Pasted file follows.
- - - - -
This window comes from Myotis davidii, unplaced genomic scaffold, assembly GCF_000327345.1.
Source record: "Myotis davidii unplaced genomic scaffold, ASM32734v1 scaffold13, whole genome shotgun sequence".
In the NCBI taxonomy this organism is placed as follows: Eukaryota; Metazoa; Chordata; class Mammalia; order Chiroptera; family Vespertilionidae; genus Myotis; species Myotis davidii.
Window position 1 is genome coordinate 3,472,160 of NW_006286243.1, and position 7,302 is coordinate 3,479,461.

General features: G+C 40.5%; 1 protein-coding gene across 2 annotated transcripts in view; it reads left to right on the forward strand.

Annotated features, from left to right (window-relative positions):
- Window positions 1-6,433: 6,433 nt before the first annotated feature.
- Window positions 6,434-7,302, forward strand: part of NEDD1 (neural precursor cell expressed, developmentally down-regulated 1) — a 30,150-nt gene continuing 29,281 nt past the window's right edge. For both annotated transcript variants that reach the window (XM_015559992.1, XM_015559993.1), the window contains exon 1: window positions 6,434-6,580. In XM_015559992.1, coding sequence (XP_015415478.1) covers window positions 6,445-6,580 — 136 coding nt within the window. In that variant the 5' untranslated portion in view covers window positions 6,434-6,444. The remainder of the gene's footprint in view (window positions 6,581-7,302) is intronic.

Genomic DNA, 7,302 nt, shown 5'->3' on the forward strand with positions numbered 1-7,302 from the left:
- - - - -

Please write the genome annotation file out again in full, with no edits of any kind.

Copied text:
This window comes from Myotis davidii, unplaced genomic scaffold, assembly GCF_000327345.1.
Source record: "Myotis davidii unplaced genomic scaffold, ASM32734v1 scaffold13, whole genome shotgun sequence".
In the NCBI taxonomy this organism is placed as follows: Eukaryota; Metazoa; Chordata; class Mammalia; order Chiroptera; family Vespertilionidae; genus Myotis; species Myotis davidii.
Window position 1 is genome coordinate 3,472,160 of NW_006286243.1, and position 7,302 is coordinate 3,479,461.

General features: G+C 40.5%; 1 protein-coding gene across 2 annotated transcripts in view; it reads left to right on the forward strand.

Annotated features, from left to right (window-relative positions):
- Window positions 1-6,433: 6,433 nt before the first annotated feature.
- Window positions 6,434-7,302, forward strand: part of NEDD1 (neural precursor cell expressed, developmentally down-regulated 1) — a 30,150-nt gene continuing 29,281 nt past the window's right edge. For both annotated transcript variants that reach the window (XM_015559992.1, XM_015559993.1), the window contains exon 1: window positions 6,434-6,580. In XM_015559992.1, coding sequence (XP_015415478.1) covers window positions 6,445-6,580 — 136 coding nt within the window. In that variant the 5' untranslated portion in view covers window positions 6,434-6,444. The remainder of the gene's footprint in view (window positions 6,581-7,302) is intronic.

Genomic DNA, 7,302 nt, shown 5'->3' on the forward strand with positions numbered 1-7,302 from the left: